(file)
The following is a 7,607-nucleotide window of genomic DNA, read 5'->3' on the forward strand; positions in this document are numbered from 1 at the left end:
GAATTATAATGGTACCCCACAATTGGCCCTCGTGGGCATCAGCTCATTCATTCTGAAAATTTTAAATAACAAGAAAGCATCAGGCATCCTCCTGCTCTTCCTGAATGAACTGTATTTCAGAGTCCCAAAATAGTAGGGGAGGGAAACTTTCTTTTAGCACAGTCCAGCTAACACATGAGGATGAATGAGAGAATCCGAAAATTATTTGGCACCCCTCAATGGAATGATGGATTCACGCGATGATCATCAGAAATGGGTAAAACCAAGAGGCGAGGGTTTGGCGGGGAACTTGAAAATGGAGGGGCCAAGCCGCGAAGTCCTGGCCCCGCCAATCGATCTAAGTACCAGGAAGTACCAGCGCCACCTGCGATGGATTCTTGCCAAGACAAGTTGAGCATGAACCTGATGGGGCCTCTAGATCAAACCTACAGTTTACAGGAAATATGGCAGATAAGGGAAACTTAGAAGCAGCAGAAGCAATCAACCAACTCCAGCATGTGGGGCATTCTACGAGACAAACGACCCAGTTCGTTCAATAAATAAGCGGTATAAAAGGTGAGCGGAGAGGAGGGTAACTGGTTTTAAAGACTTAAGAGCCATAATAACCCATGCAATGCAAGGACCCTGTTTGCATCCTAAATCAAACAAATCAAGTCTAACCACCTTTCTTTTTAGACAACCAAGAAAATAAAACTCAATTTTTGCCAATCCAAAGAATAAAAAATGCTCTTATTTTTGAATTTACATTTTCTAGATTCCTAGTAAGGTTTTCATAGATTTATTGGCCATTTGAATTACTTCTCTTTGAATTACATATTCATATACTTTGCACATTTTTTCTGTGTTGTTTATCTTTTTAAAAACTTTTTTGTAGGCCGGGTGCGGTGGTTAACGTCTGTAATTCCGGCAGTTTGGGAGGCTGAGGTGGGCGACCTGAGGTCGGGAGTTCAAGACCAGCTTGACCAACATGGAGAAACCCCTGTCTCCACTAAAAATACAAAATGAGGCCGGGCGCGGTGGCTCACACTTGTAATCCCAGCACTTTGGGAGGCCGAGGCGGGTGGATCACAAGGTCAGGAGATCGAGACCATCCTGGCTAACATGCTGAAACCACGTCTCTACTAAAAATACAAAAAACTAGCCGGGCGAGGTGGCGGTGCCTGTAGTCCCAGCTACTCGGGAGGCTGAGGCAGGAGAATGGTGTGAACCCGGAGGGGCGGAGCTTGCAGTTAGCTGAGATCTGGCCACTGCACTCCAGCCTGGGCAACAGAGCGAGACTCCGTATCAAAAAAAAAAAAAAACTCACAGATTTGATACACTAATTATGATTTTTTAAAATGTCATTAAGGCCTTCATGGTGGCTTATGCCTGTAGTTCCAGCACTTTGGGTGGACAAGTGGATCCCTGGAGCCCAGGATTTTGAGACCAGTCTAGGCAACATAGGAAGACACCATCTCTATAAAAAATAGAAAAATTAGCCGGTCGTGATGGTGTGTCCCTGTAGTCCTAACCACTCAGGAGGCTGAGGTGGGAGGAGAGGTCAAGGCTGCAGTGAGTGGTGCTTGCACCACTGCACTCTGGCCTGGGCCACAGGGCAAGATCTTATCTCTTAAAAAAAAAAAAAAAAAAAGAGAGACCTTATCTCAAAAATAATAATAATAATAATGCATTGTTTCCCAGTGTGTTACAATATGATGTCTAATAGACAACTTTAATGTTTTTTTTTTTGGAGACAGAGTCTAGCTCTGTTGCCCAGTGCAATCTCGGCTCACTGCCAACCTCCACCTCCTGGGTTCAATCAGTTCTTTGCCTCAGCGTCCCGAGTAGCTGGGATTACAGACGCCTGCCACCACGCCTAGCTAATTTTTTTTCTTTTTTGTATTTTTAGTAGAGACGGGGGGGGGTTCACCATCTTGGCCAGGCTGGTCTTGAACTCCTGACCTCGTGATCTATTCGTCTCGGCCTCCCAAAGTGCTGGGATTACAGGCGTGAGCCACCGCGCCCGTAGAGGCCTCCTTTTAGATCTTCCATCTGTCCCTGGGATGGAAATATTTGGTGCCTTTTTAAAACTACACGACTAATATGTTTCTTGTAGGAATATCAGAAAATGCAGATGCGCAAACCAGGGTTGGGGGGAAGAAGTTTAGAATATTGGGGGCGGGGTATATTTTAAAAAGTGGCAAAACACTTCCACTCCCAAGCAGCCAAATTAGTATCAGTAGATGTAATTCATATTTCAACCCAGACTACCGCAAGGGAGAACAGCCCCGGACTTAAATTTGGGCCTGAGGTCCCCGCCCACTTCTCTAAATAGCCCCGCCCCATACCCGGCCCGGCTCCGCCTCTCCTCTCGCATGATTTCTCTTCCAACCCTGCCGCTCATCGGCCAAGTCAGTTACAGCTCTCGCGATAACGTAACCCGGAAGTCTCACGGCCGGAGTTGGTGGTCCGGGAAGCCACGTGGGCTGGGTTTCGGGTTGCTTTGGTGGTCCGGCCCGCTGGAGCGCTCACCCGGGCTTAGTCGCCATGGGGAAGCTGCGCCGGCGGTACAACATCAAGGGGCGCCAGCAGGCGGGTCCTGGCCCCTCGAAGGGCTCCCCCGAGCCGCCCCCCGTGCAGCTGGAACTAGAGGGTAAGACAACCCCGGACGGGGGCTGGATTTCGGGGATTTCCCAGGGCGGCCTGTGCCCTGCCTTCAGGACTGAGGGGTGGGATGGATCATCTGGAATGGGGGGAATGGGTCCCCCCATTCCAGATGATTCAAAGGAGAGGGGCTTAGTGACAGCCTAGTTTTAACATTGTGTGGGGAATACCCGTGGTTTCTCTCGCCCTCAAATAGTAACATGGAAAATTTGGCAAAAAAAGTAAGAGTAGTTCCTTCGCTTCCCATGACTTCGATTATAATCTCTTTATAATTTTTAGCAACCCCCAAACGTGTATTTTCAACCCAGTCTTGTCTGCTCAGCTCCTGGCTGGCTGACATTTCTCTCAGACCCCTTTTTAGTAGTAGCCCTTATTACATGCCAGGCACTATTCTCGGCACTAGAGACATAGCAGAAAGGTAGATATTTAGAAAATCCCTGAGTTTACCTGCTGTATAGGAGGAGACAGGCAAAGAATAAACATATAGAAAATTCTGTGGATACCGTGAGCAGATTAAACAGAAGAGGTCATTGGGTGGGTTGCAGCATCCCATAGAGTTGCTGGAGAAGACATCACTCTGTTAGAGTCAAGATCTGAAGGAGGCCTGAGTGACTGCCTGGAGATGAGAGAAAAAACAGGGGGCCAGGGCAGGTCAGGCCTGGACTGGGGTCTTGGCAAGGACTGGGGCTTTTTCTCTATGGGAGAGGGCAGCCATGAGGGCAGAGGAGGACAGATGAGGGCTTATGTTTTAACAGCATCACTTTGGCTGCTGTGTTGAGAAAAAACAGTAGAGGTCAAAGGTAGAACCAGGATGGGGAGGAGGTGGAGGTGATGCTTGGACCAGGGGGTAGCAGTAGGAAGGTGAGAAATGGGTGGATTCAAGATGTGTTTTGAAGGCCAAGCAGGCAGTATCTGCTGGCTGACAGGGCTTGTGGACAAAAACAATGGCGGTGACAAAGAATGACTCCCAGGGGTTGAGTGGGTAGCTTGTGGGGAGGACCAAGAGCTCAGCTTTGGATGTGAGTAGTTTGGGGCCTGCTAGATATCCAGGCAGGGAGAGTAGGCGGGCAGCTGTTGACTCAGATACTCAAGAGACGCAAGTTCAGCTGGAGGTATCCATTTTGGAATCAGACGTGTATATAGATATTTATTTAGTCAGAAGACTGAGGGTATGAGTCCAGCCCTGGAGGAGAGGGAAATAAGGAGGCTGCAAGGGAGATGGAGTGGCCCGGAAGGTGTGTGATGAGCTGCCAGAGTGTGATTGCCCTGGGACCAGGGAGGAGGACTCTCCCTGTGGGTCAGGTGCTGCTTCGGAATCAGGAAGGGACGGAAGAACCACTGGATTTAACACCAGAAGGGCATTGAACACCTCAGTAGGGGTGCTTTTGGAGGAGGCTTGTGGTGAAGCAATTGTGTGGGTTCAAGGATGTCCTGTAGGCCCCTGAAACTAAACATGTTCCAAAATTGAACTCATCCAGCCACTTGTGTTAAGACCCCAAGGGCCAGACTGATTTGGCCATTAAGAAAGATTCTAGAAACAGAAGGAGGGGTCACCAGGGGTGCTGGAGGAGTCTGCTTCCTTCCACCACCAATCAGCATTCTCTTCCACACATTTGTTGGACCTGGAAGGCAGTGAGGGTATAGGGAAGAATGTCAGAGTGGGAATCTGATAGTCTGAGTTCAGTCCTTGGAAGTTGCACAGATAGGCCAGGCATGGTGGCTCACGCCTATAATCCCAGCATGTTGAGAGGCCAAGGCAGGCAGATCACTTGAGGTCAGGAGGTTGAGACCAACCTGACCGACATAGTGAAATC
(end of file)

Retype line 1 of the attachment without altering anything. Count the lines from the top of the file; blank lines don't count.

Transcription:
The following is a 7,607-nucleotide window of genomic DNA, read 5'->3' on the forward strand; positions in this document are numbered from 1 at the left end: